Editor’s note: Torey Krug’s free agency decision is the biggest offseason storyline surrounding the Boston Bruins. Below, we’ll assess what it means for the Bruins if he re-signs. For analysis on the impact of him leaving Boston, click here.
When it comes to Torey Krug, the Boston Bruins and the lingering issue of free agency, you can see where both sides are coming from.
Krug is about to become an unrestricted free agent for the first time in his career and will be free to sign wherever he pleases when NHL free agency opens at noon ET on Oct. 9. It’s a right he earned, and he has made it no secret he intends to cash in after taking less than market value for the last four seasons.
But there’s nothing about the NHL in 2020 that’s normal, so it’s hard to say for sure what awaits Krug when he hits the market. The pandemic threw a wrench into the entire sport, and the flat salary cap for next season is just one low-level example of that.
Perhaps that opens the door for a return to Boston. The Bruins understandably also have to recalibrate their offseason agenda because of the salary cap. According to TSN’s Frank Seravalli, Boston’s most recent offer to Krug was a six-year deal at roughly $6.5 million per season. Boston is approximately $15 million under the cap entering the offseason, but Don Sweeney also has to deal with restricted free agents Jake DeBrusk, Karson Kuhlman and Matt Grzelcyk in addition to making decisions on unrestricted free agents Zdeno Chara and Joakim Nordstrom.
If Krug and the Bruins somehow find common ground, that has to be considered a win, especially if the NHL economy rebounds at a relatively quick pace.
The Bruins certainly know what they’re getting in Krug. He’s averaged at least 20 minutes of ice time per game over the last five seasons while showcasing his potential as one of the NHL’s top offensive defensemen.
As the quarterback of Boston’s top power-play unit, Krug deserves plenty of credit for a five-year run in which the Bruins lead the NHL in success (23.4 percent) on the man-advantage. Only Brent Burns, Oliver Ekman-Larsson, Keith Yandle and John Carlson have logged more power-play minutes than Krug in the last five seasons. Of the 52 D-men with more than 600 minutes of power-play time during that span, only Tampa Bay’s Victor Hedman is averaging more power-play points per 60 minutes than Krug’s 5.97.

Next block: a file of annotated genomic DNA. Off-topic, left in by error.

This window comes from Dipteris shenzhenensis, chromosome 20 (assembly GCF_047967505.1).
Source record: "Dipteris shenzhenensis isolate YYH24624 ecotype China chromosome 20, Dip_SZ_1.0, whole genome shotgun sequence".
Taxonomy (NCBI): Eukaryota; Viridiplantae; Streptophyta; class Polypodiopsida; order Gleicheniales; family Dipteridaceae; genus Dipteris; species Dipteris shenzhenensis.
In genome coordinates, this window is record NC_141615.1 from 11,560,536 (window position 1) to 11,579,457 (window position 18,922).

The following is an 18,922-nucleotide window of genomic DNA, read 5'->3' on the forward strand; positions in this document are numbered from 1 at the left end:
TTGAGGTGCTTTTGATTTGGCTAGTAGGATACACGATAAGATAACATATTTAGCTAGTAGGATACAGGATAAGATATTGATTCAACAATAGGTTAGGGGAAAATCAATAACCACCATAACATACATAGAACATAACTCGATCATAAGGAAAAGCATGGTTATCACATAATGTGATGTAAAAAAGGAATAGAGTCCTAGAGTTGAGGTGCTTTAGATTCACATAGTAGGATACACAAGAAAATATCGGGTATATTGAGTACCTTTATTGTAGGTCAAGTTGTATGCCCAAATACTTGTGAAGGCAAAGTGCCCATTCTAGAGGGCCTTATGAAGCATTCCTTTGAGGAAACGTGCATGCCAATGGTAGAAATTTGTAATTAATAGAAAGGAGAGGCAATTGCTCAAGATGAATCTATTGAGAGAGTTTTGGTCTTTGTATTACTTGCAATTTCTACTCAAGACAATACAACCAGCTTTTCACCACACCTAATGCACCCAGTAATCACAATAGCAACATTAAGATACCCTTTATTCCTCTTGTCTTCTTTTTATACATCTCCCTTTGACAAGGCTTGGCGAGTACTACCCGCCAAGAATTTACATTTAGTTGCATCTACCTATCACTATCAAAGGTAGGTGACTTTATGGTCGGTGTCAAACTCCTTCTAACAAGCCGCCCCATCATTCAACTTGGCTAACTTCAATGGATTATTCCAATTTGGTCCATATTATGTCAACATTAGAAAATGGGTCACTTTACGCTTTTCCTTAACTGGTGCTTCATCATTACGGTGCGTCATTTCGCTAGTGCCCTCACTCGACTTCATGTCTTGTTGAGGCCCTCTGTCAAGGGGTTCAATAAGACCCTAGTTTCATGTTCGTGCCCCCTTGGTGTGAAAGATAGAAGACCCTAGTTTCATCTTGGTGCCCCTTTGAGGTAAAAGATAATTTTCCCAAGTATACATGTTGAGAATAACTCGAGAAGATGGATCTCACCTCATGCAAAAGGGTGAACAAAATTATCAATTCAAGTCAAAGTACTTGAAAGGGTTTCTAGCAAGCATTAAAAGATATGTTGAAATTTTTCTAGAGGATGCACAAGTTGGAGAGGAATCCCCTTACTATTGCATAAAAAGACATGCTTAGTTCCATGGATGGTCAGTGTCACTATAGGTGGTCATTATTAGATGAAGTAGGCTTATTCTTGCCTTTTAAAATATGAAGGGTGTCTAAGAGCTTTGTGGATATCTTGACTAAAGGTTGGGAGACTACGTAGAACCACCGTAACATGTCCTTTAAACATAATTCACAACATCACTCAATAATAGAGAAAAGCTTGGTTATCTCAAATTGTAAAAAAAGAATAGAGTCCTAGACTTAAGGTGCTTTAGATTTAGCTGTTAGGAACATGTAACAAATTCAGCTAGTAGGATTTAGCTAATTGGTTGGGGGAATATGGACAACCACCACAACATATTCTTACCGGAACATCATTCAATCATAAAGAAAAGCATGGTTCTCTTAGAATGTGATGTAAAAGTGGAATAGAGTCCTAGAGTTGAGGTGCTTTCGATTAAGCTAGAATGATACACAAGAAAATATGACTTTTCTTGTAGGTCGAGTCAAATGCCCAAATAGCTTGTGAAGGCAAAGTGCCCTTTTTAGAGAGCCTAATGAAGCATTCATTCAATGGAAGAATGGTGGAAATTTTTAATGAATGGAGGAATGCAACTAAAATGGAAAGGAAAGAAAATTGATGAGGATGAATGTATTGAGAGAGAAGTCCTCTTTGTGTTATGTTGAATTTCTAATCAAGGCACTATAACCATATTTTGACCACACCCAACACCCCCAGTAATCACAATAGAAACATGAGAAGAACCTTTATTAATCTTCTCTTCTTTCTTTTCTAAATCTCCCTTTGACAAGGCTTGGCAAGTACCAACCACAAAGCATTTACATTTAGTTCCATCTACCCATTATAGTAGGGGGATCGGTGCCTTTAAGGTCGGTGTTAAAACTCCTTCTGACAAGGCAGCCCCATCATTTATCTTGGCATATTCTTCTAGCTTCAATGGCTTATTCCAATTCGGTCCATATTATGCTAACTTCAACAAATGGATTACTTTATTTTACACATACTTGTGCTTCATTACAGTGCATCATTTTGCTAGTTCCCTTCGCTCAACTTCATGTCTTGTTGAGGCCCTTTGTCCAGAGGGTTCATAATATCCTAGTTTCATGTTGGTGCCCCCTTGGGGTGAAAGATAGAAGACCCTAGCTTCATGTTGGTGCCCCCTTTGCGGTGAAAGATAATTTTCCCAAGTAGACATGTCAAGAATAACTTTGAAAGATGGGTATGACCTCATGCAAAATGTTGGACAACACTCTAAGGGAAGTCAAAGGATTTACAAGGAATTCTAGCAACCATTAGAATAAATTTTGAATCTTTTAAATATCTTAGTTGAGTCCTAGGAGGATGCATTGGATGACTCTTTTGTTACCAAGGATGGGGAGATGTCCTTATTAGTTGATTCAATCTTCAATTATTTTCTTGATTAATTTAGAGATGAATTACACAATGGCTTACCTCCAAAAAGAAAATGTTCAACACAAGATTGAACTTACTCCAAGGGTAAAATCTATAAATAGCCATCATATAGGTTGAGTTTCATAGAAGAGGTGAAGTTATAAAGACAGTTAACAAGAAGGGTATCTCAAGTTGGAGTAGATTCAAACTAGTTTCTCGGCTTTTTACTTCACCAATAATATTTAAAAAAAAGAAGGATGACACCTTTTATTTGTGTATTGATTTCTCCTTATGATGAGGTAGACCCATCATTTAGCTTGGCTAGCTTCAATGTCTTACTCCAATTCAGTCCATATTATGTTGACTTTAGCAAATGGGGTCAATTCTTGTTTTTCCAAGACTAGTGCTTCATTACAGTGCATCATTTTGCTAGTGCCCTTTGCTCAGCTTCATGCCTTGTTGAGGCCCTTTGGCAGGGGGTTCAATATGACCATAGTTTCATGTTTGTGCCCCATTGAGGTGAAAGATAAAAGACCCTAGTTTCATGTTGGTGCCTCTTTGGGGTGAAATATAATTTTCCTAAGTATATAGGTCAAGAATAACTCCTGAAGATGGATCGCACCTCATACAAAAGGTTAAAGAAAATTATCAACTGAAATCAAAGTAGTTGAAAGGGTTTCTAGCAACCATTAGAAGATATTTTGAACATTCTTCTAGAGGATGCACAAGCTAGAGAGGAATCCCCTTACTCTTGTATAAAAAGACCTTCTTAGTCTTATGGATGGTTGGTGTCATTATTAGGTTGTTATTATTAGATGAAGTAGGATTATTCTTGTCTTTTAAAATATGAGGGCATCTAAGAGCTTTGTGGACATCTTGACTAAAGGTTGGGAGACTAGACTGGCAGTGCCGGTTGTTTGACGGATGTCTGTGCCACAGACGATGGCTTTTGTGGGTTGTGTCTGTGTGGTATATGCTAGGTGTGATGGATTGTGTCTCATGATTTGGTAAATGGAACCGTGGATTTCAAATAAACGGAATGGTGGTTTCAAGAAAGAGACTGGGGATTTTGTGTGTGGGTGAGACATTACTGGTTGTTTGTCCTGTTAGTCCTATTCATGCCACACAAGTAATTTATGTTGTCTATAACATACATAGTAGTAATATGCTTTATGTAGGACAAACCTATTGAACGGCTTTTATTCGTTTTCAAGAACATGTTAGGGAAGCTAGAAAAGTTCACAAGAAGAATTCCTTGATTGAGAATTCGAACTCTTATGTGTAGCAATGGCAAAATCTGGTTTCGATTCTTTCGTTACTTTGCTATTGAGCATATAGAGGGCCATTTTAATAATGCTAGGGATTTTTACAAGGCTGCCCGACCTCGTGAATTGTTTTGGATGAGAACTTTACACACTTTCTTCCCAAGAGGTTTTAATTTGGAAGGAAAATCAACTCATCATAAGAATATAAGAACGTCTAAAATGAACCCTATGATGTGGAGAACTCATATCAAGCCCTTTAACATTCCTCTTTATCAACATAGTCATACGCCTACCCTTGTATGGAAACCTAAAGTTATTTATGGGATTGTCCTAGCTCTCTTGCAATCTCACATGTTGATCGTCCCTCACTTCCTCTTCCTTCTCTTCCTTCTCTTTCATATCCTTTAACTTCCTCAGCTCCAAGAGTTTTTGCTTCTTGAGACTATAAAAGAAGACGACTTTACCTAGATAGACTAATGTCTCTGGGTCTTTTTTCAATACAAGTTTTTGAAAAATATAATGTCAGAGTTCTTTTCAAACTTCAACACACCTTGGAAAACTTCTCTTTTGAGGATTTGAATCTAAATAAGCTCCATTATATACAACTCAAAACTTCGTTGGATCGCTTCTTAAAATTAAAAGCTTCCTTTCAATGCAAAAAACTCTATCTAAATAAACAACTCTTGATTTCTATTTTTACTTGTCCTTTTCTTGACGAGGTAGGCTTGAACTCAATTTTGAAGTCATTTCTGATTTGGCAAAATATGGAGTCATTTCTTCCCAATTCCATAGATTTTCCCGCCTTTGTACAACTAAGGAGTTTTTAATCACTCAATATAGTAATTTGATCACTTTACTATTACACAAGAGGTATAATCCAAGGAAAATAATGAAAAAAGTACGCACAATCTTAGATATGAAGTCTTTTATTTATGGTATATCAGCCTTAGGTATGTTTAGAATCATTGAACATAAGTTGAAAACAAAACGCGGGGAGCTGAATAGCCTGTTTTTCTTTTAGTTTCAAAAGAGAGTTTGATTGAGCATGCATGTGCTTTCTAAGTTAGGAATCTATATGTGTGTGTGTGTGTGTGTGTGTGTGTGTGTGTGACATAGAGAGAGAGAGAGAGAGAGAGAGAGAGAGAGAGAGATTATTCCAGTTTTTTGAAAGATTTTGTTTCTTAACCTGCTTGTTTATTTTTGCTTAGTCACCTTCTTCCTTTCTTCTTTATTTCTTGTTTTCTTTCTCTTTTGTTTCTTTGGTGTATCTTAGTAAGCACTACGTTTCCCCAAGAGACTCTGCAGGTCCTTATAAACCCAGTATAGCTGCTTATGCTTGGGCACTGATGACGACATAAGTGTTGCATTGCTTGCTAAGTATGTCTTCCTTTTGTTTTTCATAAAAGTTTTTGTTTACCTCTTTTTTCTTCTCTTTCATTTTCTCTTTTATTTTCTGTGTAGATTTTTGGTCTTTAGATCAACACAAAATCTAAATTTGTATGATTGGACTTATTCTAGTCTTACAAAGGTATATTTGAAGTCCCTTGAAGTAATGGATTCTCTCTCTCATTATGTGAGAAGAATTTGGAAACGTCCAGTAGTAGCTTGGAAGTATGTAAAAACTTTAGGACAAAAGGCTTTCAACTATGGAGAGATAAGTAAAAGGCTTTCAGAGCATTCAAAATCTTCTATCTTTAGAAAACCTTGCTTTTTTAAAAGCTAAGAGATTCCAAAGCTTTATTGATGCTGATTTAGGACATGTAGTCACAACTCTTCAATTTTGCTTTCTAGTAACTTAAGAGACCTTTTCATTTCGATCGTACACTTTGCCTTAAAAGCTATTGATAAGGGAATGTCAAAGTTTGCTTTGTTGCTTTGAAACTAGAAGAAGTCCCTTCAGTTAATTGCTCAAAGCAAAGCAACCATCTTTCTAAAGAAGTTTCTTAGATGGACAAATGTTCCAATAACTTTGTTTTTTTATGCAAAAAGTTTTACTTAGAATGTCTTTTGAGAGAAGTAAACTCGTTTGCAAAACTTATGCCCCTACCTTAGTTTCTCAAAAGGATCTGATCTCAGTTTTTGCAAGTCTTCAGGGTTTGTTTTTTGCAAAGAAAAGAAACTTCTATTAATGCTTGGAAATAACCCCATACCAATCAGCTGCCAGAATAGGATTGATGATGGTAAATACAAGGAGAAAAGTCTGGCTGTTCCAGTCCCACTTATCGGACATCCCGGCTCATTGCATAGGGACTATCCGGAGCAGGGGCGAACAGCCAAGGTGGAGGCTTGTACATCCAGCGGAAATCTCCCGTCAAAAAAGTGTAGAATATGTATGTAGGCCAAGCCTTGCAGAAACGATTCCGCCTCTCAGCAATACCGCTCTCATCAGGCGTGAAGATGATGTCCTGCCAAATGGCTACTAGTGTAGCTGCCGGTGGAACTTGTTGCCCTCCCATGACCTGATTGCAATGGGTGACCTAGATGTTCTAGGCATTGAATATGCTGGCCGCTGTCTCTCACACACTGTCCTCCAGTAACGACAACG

Re-signing Krug seemingly would take the Bruins out of the running for someone like Ekman-Larsson, a player with whom Boston recently was connected. In fact, re-signing Krug probably takes the Bruins out of a lot of things — with the roster currently constructed as is. Again, a blockbuster trade changes everything, but as previously mentioned, re-signing Krug will at least temporarily put the financial clamps on the Black and Gold.
Essentially, re-signing Krug (without making any other trades) ensures Boston runs it back for another season. That’s not the worst thing in the world; the Bruins just won the Presidents’ Trophy, and who knows what would have happened had the pandemic not struck. But Sweeney also has acknowledged there are adjustments to be made for his roster. From the outside, it seems like losing Krug would have more to do with financials than it does Krug’s place in the lineup or dressing room.
That last part is an interesting one, though. Re-signing Krug to a long-term contract ensures the Bruins’ core not only remains intact but ensures a smooth transfer of power. We don’t know how much longer Chara or even Patrice Bergeron will play. But it’s easy to see the Bruins’ current culture intact for maybe as long as the next decade with a core consisting of players like Krug, Brad Marchand, Charlie McAvoy and Charlie Coyle.
While it does feel unlikely Krug returns to the Bruins — it just takes one team to pony up a whole bunch of money — it certainly shouldn’t be ruled out. And if that happens, and Boston re-signs an offensively gifted defenseman in his prime, who also happens to be a team leader, you could certainly do worse than that.